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A Look At The 1st 6 Months Of Mexican President Andrés Manuel López Obrador's Term


The U.S. and Mexico are trying to find a deal to prevent tariffs from taking effect on Monday. Both sides met in Washington today. If there is no breakthrough, everything that crosses the Mexican border into the U.S. will be subject to a 5% tax. President Trump demands that Mexico stop migration across the border.

Mexico's president, Andres Manuel Lopez Obrador, has a very different leadership style from Trump. He has only been in office about six months. And to learn more about him, Denise Dresser joins us. She is a professor of political science at the Autonomous Technological Institute of Mexico. Welcome to the program.

DENISE DRESSER: Thank you very much.

SHAPIRO: Americans often view Mexico through the lens of migration and now through tariffs as well. How much of the conversation about Lopez Obrador and his administration is viewed through that same lens?

DRESSER: Lopez Obrador's primary focus since he was elected is a domestic agenda - addressing the plight of 53 million Mexicans who live below the poverty line. It is constructing a political and electoral base. It is centralizing power to carry out a very ambitious program to turn Mexico into a more equal country. He was elected on the basis of shaking up the status quo, and that has been his focus. Foreign policy concerns and the relationship with the U.S. have been secondary, and he would only address these issues if they came to the fore on an emergency basis as he is now being forced to do.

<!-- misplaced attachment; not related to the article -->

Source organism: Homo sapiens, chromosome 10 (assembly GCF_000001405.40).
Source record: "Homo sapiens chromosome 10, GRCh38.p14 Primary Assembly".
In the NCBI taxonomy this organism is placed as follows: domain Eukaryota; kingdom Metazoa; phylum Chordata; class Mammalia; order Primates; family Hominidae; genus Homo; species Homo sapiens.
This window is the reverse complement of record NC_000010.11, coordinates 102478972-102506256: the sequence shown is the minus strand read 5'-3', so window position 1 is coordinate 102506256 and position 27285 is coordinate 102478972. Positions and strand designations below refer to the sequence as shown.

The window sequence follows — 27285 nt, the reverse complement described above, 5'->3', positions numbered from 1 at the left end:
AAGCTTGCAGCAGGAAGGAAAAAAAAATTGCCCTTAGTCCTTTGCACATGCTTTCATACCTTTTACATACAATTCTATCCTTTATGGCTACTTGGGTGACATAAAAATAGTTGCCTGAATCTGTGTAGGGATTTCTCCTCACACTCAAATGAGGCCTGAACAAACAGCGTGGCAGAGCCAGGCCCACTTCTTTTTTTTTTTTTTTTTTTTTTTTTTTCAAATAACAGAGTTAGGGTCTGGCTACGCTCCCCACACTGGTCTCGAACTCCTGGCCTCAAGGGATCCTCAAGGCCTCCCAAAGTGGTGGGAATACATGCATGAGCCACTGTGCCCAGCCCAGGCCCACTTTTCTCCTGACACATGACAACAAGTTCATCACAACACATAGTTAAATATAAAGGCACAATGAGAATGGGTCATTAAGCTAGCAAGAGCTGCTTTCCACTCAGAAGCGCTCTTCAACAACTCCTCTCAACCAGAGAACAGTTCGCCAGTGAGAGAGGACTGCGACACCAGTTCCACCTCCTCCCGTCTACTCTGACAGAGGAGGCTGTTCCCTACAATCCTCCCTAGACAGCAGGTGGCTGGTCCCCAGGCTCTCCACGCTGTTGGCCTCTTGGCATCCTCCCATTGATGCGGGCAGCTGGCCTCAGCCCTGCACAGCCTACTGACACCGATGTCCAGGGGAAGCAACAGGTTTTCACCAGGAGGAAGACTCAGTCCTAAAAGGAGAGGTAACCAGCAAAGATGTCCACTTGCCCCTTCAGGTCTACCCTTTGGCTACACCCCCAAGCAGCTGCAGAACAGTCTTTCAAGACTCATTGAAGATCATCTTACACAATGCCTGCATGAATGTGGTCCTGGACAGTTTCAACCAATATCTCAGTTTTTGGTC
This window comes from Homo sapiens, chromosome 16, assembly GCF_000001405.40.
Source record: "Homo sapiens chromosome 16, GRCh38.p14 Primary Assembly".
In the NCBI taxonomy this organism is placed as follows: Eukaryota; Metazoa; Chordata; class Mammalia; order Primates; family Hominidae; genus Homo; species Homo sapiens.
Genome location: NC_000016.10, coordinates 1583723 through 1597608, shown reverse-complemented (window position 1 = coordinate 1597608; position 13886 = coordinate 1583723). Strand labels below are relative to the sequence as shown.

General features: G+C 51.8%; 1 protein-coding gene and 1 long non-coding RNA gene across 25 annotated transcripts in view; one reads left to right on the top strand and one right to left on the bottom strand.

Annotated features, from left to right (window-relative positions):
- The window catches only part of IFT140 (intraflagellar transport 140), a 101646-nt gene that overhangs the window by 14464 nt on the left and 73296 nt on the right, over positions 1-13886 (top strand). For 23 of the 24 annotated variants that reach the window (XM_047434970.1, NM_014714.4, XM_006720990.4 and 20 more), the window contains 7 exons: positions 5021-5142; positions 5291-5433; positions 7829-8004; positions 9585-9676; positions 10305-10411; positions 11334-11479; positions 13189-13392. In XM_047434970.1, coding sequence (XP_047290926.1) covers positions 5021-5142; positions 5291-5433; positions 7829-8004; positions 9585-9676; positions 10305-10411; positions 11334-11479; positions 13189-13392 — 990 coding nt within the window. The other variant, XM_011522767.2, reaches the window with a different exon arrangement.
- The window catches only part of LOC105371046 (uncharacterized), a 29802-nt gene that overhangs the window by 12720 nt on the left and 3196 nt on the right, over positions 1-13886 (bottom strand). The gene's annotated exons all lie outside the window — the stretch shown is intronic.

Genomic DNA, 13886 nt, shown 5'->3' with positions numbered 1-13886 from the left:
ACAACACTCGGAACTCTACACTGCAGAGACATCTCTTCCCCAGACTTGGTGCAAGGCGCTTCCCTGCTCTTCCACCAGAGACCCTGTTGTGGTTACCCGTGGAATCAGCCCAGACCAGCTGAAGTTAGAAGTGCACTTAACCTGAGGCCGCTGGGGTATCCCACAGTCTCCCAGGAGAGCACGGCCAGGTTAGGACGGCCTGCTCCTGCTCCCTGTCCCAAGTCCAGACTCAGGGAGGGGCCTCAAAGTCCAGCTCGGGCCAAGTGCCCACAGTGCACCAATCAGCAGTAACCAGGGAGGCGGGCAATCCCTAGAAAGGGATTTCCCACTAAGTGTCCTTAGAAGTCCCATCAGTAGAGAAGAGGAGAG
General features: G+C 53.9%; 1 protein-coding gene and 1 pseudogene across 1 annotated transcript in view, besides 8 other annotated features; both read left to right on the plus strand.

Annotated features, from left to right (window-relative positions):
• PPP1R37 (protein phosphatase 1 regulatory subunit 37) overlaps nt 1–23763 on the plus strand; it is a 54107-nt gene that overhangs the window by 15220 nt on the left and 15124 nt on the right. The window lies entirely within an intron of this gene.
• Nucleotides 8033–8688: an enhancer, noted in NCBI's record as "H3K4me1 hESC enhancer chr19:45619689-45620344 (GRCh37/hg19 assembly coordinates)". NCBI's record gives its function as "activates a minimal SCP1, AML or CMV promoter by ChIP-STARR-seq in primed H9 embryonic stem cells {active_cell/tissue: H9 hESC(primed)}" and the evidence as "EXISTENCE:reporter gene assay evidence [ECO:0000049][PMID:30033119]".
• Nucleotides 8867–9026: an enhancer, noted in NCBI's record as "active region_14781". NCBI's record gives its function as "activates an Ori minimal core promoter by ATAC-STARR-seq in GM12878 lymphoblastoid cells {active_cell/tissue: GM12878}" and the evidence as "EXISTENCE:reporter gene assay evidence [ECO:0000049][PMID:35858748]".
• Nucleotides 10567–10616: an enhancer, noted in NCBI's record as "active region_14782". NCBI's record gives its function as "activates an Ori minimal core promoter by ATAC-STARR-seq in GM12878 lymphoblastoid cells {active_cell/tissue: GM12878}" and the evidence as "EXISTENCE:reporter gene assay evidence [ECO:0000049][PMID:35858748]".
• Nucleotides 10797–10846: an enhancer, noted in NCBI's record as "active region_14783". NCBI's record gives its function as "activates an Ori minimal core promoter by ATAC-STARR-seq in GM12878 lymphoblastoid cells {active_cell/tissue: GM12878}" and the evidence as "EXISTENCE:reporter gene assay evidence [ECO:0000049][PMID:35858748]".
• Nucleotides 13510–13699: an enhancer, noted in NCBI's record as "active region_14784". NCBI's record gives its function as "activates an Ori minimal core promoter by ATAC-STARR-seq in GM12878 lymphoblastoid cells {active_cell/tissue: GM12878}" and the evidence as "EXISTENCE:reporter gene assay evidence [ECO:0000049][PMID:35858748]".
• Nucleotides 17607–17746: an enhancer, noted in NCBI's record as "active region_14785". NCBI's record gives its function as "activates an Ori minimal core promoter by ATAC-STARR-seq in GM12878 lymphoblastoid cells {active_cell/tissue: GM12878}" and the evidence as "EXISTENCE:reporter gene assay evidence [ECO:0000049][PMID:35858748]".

SHAPIRO: So how much interest does Lopez Obrador have in actually meeting President Trump's demands?

DRESSER: Meeting President Trump's demands would be very costly for Mexico because it would entail either deporting more Central Americans than it already does, militarizing the border and going against the grain of his human rights discourse. So if he accepted this, it would be a massive contradiction to the position that he's assumed. It seems that although Lopez Obrador supports the rights of Central American migrants, he is more eager to cater to what Trump demands than to remain consistent to his human rights rhetoric.

SHAPIRO: How worried are Lopez Obrador and his administration about the potential impact of these tariffs if they do take effect on Monday?

DRESSER: The Lopez Obrador administration is extremely worried about the consequences of the tariffs because of the volatile economic environment that Mexico currently faces. When the news surfaced that no agreement had been reached in the first round of negotiations, credit rating agencies like Moody's and Fitch downgraded Mexican sovereign debt, creating a context in which investment will slow down, growth will slow down and the consequences for Mexico's economic outlook could be extremely negative.

SHAPIRO: So is this a trap for Lopez Obrador? Either cave in to President Trump's demands, which are not consistent with his position, or watch these tariffs go up and potentially affect the Mexican economy.

DRESSER: Lopez Obrador is in an impossible situation because he faces a U.S. president that is using Mexico as a political pinata, and the political cost could be very high. And he is putting a newly elected Mexican president in an untenable position where he'll either have to sacrifice his dignity and his consistency or try and save the Mexican economy from what would be severe blows if the tariffs are imposed.

SHAPIRO: Denise Dresser is a columnist and political scientist in Mexico City. Thank you for joining us today.

DRESSER: Thank you for the invitation. Transcript provided by NPR, Copyright NPR.